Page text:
Determinants of adherence to lifestyle intervention in adults with obesity: a systematic review

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Burgess, E, Hassmén, P & Pumpa, KL 2017, 'Determinants of adherence to lifestyle intervention in adults with obesity: a systematic review', Clinical Obesity, vol. 7, no. 3, pp. 123-135.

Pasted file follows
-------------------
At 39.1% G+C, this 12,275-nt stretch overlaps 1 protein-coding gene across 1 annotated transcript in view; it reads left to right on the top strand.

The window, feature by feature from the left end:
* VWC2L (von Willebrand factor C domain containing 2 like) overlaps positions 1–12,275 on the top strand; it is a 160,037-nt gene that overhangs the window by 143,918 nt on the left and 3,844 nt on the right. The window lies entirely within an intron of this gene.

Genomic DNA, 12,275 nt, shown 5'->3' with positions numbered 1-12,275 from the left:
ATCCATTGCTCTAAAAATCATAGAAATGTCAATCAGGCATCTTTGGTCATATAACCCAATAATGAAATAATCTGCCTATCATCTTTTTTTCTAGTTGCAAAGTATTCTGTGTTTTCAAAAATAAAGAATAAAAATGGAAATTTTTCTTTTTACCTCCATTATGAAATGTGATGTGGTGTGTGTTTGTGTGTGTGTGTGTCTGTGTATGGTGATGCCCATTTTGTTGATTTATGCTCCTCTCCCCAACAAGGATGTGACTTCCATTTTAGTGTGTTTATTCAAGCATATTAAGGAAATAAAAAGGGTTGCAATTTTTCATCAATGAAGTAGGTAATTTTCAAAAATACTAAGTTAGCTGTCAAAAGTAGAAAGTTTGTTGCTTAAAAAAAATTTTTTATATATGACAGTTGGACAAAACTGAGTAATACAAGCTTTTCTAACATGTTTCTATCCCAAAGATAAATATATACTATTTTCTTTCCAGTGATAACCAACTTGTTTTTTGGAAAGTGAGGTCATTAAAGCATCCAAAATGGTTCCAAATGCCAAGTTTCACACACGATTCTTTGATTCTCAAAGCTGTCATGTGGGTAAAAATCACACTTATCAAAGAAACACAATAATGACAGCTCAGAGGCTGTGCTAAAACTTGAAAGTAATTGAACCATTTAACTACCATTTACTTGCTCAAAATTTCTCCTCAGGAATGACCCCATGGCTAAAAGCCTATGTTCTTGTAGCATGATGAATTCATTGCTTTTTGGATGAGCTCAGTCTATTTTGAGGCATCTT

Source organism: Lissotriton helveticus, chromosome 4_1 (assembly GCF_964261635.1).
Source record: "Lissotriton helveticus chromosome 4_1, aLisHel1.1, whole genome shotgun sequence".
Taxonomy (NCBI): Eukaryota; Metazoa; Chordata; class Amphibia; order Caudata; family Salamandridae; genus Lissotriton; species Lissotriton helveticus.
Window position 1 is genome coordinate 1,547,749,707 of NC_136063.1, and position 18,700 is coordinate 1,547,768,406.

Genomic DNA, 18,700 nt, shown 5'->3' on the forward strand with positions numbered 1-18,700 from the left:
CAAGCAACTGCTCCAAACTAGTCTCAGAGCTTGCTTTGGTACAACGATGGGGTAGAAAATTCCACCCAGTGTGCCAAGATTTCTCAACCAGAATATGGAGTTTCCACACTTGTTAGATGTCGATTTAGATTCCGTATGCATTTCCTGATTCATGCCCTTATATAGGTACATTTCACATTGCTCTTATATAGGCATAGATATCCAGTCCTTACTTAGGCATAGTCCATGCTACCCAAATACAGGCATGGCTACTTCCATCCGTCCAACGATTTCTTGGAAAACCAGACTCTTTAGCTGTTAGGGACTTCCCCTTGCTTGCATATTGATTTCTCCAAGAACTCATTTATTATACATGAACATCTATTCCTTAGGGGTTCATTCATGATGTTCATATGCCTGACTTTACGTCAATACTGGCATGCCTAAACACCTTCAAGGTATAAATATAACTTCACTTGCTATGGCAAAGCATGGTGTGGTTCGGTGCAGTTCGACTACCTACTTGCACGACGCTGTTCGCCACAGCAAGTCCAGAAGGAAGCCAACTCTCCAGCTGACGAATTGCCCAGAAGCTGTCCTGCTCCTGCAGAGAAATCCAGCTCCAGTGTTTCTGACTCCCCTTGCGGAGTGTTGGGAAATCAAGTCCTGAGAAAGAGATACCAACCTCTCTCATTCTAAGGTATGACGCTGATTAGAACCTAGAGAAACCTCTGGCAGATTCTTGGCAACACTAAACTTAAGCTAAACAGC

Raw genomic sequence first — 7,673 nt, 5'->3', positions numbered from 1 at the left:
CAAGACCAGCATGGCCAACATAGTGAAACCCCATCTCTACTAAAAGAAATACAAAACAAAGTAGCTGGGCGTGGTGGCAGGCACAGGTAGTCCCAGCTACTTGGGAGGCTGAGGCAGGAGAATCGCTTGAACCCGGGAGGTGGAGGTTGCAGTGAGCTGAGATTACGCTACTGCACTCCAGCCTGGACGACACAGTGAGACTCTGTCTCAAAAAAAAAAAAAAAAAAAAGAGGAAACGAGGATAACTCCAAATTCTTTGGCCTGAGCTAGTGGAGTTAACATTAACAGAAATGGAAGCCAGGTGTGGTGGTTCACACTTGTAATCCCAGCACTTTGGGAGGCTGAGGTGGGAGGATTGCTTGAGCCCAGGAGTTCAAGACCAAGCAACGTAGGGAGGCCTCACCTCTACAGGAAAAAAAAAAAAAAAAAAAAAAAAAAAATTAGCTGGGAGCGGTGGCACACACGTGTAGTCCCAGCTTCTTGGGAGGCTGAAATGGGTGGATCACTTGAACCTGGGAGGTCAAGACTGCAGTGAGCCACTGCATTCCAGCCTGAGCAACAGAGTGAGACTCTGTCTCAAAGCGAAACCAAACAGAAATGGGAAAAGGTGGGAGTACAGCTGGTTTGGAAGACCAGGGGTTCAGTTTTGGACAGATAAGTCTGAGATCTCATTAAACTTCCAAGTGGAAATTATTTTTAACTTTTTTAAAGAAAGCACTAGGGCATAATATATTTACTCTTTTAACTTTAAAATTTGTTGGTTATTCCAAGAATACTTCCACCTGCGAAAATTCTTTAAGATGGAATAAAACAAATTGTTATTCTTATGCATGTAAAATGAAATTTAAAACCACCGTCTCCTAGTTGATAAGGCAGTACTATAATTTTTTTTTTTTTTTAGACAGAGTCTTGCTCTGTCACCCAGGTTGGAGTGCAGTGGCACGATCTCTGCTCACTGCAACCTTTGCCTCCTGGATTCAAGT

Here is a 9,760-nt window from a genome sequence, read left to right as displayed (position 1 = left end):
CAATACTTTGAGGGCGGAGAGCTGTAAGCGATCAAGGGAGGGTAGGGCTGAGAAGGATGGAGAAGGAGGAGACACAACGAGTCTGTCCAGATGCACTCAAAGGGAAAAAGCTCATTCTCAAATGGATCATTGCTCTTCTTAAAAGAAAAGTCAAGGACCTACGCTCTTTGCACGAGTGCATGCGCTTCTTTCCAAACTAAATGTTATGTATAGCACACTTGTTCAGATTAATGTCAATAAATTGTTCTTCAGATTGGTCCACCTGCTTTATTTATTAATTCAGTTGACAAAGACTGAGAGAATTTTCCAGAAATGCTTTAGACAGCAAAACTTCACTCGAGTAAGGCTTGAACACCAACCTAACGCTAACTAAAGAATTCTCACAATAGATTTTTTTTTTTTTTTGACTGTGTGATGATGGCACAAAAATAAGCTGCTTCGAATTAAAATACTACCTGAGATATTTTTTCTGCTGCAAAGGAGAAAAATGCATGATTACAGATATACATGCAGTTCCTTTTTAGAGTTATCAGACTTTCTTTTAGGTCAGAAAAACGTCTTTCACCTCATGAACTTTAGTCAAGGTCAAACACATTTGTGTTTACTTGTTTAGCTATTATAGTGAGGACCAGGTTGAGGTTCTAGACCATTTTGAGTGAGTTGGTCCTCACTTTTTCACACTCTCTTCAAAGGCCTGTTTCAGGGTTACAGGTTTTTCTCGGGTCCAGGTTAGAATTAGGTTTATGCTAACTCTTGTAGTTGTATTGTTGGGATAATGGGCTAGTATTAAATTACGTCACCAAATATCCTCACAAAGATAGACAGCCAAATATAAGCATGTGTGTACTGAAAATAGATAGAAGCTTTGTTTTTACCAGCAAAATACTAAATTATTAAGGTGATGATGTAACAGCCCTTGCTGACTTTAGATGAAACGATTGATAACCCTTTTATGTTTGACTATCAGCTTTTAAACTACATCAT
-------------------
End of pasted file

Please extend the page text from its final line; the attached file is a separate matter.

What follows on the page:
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Lifestyle intervention programmes are efficacious in the management of obesity but often report poor attendance and adherence rates that hinder treatment effectiveness and health outcomes. The aim of this systematic review is to identify (i) barriers to behaviour change and (ii) predictors of adherence to lifestyle intervention programmes in adults with obesity. Studies were identified by systematically reviewing the literature within Medline, PsycINFO, CINAHL, SPORTDiscus and Web of Science from inception to August 2016. Barriers to behaviour change include poor motivation; environmental, societal and social pressures; lack of time; health and physical limitations; negative thoughts/moods; socioeconomic constraints; gaps in knowledge/awareness; and lack of enjoyment of exercise. The most prominent predictors of adherence include early weight loss success, lower baseline body mass index (BMI), better baseline mood, being male and older age. The findings within this review provide novel insight to clinicians working in obesity and have important implications for lifestyle intervention programme design. Barriers to behaviour change need to be addressed early in treatment, with lifestyle intervention individualized accordingly. Predictors of adherence should also be taken into careful consideration, with negative moods and unrealistic weight loss expectations discussed at the outset. If adherence is improved, treatment effectiveness, health outcomes and the ultimate burden of chronic diseases could also be improved.

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